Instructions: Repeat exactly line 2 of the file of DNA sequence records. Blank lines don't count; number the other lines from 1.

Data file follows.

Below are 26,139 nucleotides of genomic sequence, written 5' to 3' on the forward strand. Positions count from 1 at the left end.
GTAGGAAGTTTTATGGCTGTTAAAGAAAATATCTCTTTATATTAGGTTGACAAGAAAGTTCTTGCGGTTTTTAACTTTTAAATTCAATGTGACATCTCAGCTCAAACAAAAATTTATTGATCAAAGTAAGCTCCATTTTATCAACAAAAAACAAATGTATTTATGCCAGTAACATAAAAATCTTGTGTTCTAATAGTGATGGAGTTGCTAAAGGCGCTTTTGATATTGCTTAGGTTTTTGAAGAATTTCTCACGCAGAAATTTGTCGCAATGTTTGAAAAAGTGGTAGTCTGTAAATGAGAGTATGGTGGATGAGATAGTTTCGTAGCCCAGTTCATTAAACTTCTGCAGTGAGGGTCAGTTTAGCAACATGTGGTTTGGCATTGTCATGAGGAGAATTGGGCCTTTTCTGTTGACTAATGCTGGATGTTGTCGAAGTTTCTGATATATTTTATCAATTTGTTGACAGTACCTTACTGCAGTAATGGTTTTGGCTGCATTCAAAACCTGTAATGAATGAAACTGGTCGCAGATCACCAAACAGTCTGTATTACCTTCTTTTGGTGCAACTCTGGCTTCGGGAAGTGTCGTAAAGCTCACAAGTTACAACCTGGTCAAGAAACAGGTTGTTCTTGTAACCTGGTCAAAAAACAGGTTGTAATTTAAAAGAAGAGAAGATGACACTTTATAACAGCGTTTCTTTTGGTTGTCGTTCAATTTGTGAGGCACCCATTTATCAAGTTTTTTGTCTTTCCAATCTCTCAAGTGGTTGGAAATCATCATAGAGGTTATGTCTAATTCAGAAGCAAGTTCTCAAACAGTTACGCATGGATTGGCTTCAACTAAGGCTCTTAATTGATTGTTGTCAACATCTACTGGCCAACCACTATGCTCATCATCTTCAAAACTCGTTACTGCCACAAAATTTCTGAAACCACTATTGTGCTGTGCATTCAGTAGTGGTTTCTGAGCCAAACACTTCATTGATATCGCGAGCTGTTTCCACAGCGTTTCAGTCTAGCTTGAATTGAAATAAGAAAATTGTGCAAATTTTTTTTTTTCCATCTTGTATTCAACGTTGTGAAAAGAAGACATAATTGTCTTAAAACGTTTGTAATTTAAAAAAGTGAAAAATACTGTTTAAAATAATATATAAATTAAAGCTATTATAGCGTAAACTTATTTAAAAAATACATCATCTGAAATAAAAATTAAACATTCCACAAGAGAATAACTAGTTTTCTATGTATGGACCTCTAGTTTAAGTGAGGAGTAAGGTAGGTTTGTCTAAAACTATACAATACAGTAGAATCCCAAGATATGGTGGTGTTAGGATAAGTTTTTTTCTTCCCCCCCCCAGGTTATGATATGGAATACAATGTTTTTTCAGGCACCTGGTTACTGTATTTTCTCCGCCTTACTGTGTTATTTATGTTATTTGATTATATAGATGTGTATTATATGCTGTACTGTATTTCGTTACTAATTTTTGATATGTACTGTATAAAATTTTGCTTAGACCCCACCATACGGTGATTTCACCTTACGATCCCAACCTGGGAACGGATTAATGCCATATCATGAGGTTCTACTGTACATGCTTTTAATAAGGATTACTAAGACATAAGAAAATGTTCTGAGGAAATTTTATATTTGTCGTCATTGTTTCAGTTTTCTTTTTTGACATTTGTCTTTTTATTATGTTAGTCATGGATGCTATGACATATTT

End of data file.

GTAGGAAGTTTTATGGCTGTTAAAGAAAATATCTCTTTATATTAGGTTGACAAGAAAGTTCTTGCGGTTTTTAACTTTTAAATTCAATGTGACATCTCAGCTCAAACAAAAATTTATTGATCAAAGTAAGCTCCATTTTATCAACAAAAAACAAATGTATTTATGCCAGTAACATAAAAATCTTGTGTTCTAATAGTGATGGAGTTGCTAAAGGCGCTTTTGATATTGCTTAGGTTTTTGAAGAATTTCTCACGCAGAAATTTGTCGCAATGTTTGAAAAAGTGGTAGTCTGTAAATGAGAGTATGGTGGATGAGATAGTTTCGTAGCCCAGTTCATTAAACTTCTGCAGTGAGGGTCAGTTTAGCAACATGTGGTTTGGCATTGTCATGAGGAGAATTGGGCCTTTTCTGTTGACTAATGCTGGATGTTGTCGAAGTTTCTGATATATTTTATCAATTTGTTGACAGTACCTTACTGCAGTAATGGTTTTGGCTGCATTCAAAACCTGTAATGAATGAAACTGGTCGCAGATCACCAAACAGTCTGTATTACCTTCTTTTGGTGCAACTCTGGCTTCGGGAAGTGTCGTAAAGCTCACAAGTTACAACCTGGTCAAGAAACAGGTTGTTCTTGTAACCTGGTCAAAAAACAGGTTGTAATTTAAAAGAAGAGAAGATGACACTTTATAACAGCGTTTCTTTTGGTTGTCGTTCAATTTGTGAGGCACCCATTTATCAAGTTTTTTGTCTTTCCAATCTCTCAAGTGGTTGGAAATCATCATAGAGGTTATGTCTAATTCAGAAGCAAGTTCTCAAACAGTTACGCATGGATTGGCTTCAACTAAGGCTCTTAATTGATTGTTGTCAACATCTACTGGCCAACCACTATGCTCATCATCTTCAAAACTCGTTACTGCCACAAAATTTCTGAAACCACTATTGTGCTGTGCATTCAGTAGTGGTTTCTGAGCCAAACACTTCATTGATATCGCGAGCTGTTTCCACAGCGTTTCAGTCTAGCTTGAATTGAAATAAGAAAATTGTGCAAATTTTTTTTTTTCCATCTTGTATTCAACGTTGTGAAAAGAAGACATAATTGTCTTAAAACGTTTGTAATTTAAAAAAGTGAAAAATACTGTTTAAAATAATATATAAATTAAAGCTATTATAGCGTAAACTTATTTAAAAAATACATCATCTGAAATAAAAATTAAACATTCCACAAGAGAATAACTAGTTTTCTATGTATGGACCTCTAGTTTAAGTGAGGAGTAAGGTAGGTTTGTCTAAAACTATACAATACAGTAGAATCCCAAGATATGGTGGTGTTAGGATAAGTTTTTTTCTTCCCCCCCCCAGGTTATGATATGGAATACAATGTTTTTTCAGGCACCTGGTTACTGTATTTTCTCCGCCTTACTGTGTTATTTATGTTATTTGATTATATAGATGTGTATTATATGCTGTACTGTATTTCGTTACTAATTTTTGATATGTACTGTATAAAATTTTGCTTAGACCCCACCATACGGTGATTTCACCTTACGATCCCAACCTGGGAACGGATTAATGCCATATCATGAGGTTCTACTGTACATGCTTTTAATAAGGATTACTAAGACATAAGAAAATGTTCTGAGGAAATTTTATATTTGTCGTCATTGTTTCAGTTTTCTTTTTTGACATTTGTCTTTTTATTATGTTAGTCATGGATGCTATGACATATTT